The last gift given
A gift for Lincoln
By Amy LeClaire
Lincoln would have turned eleven on December 26, on the day after Christmas. We would celebrate by singing a wild and crazy rendition of the birthday song before presenting him with a slice of leftover prime rib, pegged with a candle. He’d smile to the melody (he knew the song was about him) and move his nose away from the flame, sensing the heat. Then we’d cut his slice into small pieces and let him at it. “He loves it!” we’d say, as though somehow surprised that our dog likes beef. Dogs do this for us. They make the small stuff the big stuff. They remind us of the spirit and magic behind life’s ordinary routines.
The last gift given.
Each season brought forth different routines. Winter (along with snow games) brought forth indoor sessions of baking and begging. “That smells sooooo good,” Lincoln said, his snout lifted while I baked gingerbread cookies. He never knew when a scrap of food might drop; he wasn’t taking any chances. “I was just thinking – that gingerbread boy’s head got cut off. I could probably save you the hassle of putting him back together. Just a thought.”
“Here you go, Lincoln.” He gulped the ginger-head down.
Now that I’m spending more time indoors (for winter), I find myself thinking about Lincoln’s presence by my side. He’d press his face into the smallest of crevices to take care of fallen table scraps. I bend over to pick one up now, then hesitate. Lincoln would have loved that scrap.
My home certainly feels different now, but I’m at peace with a loss that’s also a gain. Lincoln gave us perspective and bundles of small joys to pass on to pups we’ve yet to meet. He also had an extraordinary short life full of “presence” and, also, presents.
“Hey look! This wrapping paper stick rolls. On and on. Look at it go!” A typical pup, Lincoln was attuned to every detail as it unfolded before his eyes. “Another shoelace! Another shoebox!” However, back then, he couldn’t distinguish an actual present from the new surprises laid out before his sniffing nose. “More stringy fingers at the edge of rugs!” A puppy’s mind is a playground.
Lincoln grew taller and wiser; and while the leonine mane of his chest grew thick, so did his desire for actual presents. Through the years he watched and learned. He knew that when my hands disappeared into the mouth of a bag—Let’s see who this one is for???—there was going to be something for Lincoln. He’d sit at my heels, chin up, on Christmas Eve while I led a “Secret Santa” gift exchange. He knew exactly what was happening. A gift was being shared. Mom was in charge of handing out gifts. Who would be the lucky winner?
“This one says it’s for Lincoln!” His stare (along with a slight invasion of my personal space) put me under pressure. I had to make sure he opened first. He accepted his gift with pure fascination, as though each one was the first ever opened. “I can’t believe this is really happening!” He sniffed the gift as though it was alive, nosing and poking and finally looking up at me for help. “Let’s get to the bottom of this!”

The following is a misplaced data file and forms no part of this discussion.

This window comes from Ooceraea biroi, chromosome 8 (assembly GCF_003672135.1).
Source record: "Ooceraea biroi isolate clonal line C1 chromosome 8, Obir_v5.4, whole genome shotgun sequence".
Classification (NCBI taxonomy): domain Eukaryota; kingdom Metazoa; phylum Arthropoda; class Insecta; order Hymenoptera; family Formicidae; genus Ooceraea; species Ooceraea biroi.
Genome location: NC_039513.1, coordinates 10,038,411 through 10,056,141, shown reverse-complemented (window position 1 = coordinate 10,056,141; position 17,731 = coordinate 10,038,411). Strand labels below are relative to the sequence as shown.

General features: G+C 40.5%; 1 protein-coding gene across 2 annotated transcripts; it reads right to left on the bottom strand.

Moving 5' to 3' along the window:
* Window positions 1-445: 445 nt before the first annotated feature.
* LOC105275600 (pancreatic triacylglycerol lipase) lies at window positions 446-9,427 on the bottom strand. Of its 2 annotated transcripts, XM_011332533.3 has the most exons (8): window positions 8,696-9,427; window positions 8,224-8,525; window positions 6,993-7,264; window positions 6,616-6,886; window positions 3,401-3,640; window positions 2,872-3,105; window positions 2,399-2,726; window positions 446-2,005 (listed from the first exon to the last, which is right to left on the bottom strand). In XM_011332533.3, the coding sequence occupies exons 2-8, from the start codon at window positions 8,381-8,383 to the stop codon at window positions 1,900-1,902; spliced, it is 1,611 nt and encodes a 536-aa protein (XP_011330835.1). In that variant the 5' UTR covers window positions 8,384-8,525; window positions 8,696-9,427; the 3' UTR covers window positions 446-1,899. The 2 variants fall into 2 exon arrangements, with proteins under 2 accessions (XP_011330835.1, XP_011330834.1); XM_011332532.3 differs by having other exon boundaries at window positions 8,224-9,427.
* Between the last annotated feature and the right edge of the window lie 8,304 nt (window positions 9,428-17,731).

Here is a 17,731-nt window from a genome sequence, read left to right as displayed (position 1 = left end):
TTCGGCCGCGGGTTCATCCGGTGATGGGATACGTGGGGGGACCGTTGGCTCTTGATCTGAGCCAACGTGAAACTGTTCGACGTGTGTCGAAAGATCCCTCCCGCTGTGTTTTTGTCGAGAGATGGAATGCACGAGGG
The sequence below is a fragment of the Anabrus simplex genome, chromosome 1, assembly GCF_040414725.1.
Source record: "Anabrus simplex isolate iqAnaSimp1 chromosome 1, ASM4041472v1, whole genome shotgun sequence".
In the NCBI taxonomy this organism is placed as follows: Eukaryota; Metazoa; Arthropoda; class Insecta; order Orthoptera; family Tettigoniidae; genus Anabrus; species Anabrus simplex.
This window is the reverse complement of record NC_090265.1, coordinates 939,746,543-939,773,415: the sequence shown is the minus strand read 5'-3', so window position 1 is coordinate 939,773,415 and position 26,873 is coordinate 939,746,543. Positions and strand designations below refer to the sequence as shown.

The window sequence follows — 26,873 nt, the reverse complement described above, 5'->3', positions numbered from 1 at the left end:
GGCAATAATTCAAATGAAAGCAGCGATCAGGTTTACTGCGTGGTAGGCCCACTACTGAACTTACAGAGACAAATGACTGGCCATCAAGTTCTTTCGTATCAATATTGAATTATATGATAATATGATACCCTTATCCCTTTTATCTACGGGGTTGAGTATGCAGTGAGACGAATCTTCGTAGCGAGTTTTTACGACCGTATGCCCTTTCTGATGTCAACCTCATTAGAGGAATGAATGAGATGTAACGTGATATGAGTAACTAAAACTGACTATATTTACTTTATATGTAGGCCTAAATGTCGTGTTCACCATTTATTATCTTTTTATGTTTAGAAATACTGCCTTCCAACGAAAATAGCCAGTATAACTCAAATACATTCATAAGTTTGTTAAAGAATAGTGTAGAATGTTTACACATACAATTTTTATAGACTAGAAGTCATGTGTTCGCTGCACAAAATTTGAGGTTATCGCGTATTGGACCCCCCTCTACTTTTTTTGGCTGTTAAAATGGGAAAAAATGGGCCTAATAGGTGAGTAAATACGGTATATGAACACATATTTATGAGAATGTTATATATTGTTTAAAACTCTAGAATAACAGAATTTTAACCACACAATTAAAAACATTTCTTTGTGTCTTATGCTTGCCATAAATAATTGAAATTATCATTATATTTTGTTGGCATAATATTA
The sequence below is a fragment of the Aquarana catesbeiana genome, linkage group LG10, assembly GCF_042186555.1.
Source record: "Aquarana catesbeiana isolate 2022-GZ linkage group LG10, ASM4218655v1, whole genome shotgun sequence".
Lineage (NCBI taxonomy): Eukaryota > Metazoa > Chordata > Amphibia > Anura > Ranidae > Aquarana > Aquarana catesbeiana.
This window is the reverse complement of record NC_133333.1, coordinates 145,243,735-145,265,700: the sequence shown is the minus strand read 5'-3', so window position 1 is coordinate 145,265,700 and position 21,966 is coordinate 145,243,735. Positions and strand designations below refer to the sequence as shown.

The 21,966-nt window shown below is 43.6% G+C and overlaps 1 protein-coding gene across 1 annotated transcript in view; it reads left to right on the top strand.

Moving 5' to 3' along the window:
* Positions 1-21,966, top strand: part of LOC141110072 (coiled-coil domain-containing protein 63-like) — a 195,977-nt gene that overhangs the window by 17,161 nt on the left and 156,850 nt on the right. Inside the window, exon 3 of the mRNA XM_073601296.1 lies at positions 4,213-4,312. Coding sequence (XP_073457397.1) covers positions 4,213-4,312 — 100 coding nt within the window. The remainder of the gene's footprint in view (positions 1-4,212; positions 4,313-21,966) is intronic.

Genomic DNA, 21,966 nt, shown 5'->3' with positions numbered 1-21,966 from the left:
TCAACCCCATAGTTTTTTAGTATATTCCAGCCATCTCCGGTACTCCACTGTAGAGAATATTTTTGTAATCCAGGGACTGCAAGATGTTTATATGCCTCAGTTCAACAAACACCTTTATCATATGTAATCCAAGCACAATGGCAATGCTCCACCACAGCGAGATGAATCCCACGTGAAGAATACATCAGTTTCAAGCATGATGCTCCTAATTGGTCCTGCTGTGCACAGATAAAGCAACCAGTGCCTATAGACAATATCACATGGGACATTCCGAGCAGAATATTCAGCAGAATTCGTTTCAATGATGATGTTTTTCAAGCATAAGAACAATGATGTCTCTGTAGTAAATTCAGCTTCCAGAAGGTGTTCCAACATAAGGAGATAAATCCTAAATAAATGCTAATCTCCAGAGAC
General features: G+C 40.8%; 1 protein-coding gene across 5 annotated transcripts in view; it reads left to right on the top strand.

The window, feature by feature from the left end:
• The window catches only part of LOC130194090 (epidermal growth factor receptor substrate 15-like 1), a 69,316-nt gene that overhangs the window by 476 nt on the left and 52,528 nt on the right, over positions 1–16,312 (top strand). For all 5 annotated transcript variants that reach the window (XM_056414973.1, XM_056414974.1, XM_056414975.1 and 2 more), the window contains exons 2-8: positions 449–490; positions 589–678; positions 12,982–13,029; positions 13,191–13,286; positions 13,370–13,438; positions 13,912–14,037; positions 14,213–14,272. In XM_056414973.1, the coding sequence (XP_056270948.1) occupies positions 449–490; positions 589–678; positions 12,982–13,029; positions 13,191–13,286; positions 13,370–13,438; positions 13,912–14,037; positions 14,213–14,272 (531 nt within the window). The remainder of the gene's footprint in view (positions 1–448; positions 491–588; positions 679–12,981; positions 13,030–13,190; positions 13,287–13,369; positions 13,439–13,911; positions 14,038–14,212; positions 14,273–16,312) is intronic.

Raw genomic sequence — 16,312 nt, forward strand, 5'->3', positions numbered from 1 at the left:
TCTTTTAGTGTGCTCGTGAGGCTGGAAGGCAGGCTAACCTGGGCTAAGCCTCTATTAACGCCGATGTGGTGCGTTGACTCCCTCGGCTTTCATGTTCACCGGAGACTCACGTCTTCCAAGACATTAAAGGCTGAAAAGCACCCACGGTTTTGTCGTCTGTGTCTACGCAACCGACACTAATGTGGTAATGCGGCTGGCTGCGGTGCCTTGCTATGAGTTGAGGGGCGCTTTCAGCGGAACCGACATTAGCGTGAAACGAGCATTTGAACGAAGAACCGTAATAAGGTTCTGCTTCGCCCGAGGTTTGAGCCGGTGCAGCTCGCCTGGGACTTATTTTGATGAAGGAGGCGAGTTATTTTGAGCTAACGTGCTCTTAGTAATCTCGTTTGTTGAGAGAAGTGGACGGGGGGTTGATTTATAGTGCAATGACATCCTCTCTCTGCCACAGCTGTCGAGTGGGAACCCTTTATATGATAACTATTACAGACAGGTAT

I tore off the paper. His brown eyes bloomed. “It’s a baby possum!” He’d sniff the stuffed animal suspiciously. “Could it be alive?” Then he’d thrash it around the room and pounce on it.
“Look Daddy, it’s a possum and he’s dead!” He’d dominate an animal stuffed cheaply in China while we continued the gift exchange and celebrated Lincoln’s gratitude. “I’ll get you, possum.” He’d pull cotton from the animal’s belly using the only tiny part of his body, his front teeth.
“Lincoln…” I’d pick up the wounded possum and cradle him in my chest, “You have to be eaaassy. It’s just a baby.”
“I’ll be easy. I didn’t mean it. Can I have my possum back?”
“You have to be easy.” I stroked the animal softly.
“I’ll be easy. Promise. Put him back down, please.”
Lincoln was intelligent. My tone of voice, along with his remarkable vocabulary, made an impact on his behavior. He chewed more gently while, paranoid, he tossed me guilty glances. “Be easy with the possum,” I scolded with a facetious grin.
My attempt to protect the stuffed possum wore thin. It wasn’t long before the poor animal bled out more cotton. I had to intervene. “What are you doing to the possum’s guts, Mom?” I’d pull cotton from the animal’s belly as though reeling in the long braid of Rapunzel’s hair from a tower window. Lincoln watched with intrigue. “How much cotton did that little guy eat?” Then I’d tie the possum’s slimed coat into a knot and hand him back an evolved present. “What happened to you?” He’d sniff the emaciated possum and, nevertheless, sneak off to his nook beneath the dining room table to finish chewing.
On Lincoln’s passing, one of our veterinarian’s said it perfectly. “He was good until he wasn’t.” Lincoln found joy in every single activity until he couldn’t any longer. He wanted to play ball in the snow on the very last day of his life, and suffered for only a few hours. I look at a picture of the two of us on his last day. I’m holding up his paw. He’s smiling as though I’ve just handed him another gift. I’m devastated, but he’s still happy. I look at the picture again and the truth rises like vapor through my tears. “You love me enough to make sure that I’m happy every single moment. You love me enough to not let me suffer, even though you are in pain.” Lincoln knew this about me and while he licked away my tears, he gave me the last gift—the know that he was happy until he slept.
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